Whiteness: An Age-Old Identity Crisis

When I think of whiteness, I imagine adopting the white man’s culture, mindset and ideologies. But whiteness goes beyond just incorporating these; whiteness is the binaries created in the socio-political systems on the basis of religion, caste, colour, creed and etc.

Whiteness is supremacy and not just racial supremacy, but class, biological and social supremacy. It is the romanticisation of that supremacy that further defines whiteness in our part of the world. It is an age-old crisis of identity and the making of identity politics.

For me, whiteness is when binaries are created to justify supremacy in the name of civilising. The segregation of racial and religious minorities through legislative means further imposes controlling the masses.

Dr. Malampalli, in the first session of the Conference, Whiteness and Colonial Governmentality, presented the Abraham vs Abraham case, which created a sectionalised form of social system – strengthening the roots of whiteness. It is also due to the saviour complex that situates the whiteness within one – this was discussed by Dr Mishal Khan as she referred to whiteness as “The Leviathan” in the last session of the conference, South Asia and the Colour Line. Perhaps it is this saviour complex that romanticizes the idea of supremacy. The emergence of Hindutva and Islamism in both sides of the border point to a saviour complex that is masked by the romanticism of religious supremacy.

Even beyond religious supremacy and its romanticism, there is one identified in social supremacy also. The “American Dream” is one example among many that illustrates the romanticisation of elite supremacy. In the South Asian context, the feudal systems can be perceived as an example of the romanticisation of social supremacy. In Pakistan, it is evident amidst the power play due to the feudal systems that are strengthened by colonial influence. The feudal system in Pakistan has been romanticised along with the absolute power which conceals the racial and social capitalism that persists under this system.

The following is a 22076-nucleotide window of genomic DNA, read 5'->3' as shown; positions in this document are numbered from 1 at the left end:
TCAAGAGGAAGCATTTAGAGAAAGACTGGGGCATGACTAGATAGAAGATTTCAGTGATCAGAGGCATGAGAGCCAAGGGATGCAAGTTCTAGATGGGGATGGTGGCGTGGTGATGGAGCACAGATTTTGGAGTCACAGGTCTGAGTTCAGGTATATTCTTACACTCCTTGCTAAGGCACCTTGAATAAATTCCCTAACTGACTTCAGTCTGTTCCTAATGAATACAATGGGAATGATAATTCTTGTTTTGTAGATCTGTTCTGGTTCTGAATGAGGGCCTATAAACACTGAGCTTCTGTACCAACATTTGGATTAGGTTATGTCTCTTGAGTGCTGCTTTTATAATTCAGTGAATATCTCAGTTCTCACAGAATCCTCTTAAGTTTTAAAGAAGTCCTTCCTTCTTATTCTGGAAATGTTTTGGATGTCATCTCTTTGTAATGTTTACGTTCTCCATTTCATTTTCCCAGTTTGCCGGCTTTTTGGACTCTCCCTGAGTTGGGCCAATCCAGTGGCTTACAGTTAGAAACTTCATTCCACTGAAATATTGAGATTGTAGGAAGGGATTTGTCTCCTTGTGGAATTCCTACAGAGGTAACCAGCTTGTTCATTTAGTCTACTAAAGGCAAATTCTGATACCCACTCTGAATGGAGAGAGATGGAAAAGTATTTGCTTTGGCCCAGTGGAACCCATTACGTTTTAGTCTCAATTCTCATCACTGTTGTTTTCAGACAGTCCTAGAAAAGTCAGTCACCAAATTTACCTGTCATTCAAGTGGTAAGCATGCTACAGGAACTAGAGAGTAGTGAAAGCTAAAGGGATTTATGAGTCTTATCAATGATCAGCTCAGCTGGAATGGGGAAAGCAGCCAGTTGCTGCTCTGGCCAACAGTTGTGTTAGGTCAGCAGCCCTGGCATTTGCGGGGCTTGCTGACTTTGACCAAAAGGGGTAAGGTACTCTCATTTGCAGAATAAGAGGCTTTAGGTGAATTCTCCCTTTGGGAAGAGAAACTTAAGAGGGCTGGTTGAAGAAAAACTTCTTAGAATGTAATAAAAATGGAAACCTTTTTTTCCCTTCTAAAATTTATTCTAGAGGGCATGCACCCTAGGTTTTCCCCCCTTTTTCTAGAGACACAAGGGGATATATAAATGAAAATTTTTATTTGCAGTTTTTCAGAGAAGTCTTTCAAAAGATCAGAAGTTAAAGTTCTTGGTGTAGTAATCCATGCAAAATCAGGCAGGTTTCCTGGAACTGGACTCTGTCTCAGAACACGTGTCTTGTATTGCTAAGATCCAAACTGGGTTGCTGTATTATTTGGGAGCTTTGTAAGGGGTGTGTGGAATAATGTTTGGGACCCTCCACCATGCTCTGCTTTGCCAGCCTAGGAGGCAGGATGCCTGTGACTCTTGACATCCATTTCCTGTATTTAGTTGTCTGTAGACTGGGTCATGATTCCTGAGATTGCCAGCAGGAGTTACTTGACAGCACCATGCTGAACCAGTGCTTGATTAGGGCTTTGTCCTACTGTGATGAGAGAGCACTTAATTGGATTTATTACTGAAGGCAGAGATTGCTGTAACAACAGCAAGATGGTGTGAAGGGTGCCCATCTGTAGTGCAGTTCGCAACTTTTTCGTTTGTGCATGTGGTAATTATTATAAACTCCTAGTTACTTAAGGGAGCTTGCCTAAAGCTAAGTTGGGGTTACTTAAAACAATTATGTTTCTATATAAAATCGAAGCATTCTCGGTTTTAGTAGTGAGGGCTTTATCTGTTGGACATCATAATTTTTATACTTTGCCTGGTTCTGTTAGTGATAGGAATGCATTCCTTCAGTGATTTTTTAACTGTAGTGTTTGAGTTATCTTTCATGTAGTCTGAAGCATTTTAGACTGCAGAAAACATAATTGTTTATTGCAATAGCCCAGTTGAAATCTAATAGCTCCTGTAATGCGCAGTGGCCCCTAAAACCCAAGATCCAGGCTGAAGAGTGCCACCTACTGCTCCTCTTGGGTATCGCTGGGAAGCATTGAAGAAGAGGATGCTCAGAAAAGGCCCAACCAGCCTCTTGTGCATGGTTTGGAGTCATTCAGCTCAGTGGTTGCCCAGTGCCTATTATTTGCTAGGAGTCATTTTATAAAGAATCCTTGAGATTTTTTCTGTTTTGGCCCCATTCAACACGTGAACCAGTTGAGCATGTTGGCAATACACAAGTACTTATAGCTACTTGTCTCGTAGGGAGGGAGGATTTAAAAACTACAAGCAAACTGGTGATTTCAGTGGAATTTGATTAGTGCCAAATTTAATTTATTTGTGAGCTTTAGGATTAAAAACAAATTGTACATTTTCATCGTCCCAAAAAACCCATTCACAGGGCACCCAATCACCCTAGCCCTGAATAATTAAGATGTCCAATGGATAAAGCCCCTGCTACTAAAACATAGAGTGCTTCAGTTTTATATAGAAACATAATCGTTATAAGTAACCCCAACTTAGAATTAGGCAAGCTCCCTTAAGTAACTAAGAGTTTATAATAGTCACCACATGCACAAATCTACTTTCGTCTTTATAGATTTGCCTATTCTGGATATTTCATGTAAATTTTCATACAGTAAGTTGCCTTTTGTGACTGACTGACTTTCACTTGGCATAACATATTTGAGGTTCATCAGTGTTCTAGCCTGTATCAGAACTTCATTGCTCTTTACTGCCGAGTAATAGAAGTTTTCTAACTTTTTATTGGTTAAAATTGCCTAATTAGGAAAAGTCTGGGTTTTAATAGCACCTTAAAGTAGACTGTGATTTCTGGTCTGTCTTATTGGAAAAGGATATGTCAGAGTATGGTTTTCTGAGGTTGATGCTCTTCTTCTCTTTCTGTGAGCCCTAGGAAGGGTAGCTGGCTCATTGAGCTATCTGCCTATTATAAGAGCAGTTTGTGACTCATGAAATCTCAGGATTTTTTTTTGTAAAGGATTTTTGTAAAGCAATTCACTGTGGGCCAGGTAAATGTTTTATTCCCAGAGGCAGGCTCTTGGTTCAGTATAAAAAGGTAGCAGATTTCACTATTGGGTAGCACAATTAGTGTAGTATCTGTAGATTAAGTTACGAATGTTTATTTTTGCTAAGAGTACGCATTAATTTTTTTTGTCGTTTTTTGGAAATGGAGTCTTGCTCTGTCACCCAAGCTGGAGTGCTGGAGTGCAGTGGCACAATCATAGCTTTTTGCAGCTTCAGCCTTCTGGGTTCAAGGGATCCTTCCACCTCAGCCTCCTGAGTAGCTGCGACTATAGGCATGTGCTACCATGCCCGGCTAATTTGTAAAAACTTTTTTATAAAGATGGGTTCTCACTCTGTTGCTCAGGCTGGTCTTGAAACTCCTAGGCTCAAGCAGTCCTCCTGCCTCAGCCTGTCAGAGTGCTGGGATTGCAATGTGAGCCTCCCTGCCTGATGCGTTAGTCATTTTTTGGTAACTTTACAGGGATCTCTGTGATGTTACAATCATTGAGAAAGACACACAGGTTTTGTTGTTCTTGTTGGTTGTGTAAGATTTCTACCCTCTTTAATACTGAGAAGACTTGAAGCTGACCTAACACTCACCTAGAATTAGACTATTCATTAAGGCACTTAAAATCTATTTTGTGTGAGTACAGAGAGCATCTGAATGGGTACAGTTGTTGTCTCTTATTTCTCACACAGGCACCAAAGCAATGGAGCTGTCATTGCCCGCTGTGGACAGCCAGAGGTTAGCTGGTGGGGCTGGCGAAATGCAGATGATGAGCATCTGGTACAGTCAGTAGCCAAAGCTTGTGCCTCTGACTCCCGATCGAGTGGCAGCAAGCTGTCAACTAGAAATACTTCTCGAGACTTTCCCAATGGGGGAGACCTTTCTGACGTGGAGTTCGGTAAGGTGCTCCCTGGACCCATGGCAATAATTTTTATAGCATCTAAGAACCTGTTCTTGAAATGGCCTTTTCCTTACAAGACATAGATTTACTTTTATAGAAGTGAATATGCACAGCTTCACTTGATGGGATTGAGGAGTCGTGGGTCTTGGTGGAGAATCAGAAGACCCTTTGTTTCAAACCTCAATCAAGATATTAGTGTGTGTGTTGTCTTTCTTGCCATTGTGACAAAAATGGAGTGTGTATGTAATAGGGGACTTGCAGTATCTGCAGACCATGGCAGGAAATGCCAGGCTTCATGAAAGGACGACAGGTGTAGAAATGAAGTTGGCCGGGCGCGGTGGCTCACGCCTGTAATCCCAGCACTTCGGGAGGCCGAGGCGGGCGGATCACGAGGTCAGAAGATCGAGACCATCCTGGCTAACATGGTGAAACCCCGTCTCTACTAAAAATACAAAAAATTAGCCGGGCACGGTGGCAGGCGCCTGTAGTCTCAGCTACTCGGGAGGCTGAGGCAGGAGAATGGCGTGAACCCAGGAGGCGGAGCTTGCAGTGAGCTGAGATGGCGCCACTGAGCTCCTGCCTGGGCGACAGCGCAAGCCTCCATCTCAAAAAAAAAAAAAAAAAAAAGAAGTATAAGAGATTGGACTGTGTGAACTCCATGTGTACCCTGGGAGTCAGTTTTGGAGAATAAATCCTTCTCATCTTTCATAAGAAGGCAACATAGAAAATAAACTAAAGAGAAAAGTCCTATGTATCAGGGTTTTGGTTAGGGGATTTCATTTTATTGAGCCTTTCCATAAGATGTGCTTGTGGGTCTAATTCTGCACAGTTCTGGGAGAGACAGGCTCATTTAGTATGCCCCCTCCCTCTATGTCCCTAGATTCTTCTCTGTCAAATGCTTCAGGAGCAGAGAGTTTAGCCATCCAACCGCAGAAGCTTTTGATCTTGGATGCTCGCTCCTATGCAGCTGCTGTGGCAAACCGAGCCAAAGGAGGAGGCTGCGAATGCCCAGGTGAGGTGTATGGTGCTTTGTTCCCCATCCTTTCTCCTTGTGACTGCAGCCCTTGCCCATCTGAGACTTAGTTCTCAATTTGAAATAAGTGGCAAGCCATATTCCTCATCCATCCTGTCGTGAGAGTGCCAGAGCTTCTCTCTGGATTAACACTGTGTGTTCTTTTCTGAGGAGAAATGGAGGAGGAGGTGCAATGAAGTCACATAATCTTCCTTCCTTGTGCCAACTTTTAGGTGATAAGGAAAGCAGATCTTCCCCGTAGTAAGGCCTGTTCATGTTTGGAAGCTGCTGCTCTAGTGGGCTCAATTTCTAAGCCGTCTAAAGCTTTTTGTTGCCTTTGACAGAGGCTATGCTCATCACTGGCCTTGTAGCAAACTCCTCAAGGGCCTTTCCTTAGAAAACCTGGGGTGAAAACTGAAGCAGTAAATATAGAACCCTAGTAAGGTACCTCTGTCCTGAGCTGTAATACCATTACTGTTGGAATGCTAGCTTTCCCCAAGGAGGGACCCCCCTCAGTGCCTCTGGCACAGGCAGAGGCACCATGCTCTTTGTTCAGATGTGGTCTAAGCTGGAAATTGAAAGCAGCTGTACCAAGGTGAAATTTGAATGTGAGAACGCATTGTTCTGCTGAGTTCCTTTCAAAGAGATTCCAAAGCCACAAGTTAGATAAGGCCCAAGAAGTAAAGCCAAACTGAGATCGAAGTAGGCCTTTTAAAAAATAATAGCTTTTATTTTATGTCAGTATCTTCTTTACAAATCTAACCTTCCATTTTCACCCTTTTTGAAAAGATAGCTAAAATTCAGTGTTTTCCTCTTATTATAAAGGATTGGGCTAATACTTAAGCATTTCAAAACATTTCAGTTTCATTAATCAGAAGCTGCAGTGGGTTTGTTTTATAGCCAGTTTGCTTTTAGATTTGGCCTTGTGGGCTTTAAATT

Pakistan’s feudal system glorifies and justifies the means of power to create exclusivity among communities, depriving them of their basic rights.

While such systems are romanticised, the establishment of racial capitalism and biological barriers are forgotten. Dr Mishal Khan’s research “Abolition as a Racial Project” explored racial capitalism in South Asia as Africans or Shidis that were enslaved to illustrate free labour in India. The abolition may strengthen the saviour complex, but through the feudal systems the remnants of abolition persist and the romanticisation of such binary systems continue.

At the end of the day, whiteness as a persistent element of our identity is always existing in various forms of powers. Dr. Arshin Adib-Moghaddem explains that the setting has changed for the discourse, but cannot be ignored. Whiteness has been and will continue to be a part of our identity – it is hard to escape from it.

As a notable quote from African-American writer James Baldwin from his story, “Sonny’s Blues,” says,

“All they really knew were two darknesses, the darkness of their lives, which was now closing in on them, and the darkness of the movies, which had blinded them to that other darkness, and in which they now, vindictively, dreamed, at once more together than they were at any other time, and more alone”.

This blog was written by Akansha Thakur, Comparative Humanities major, from the Class of 2024.


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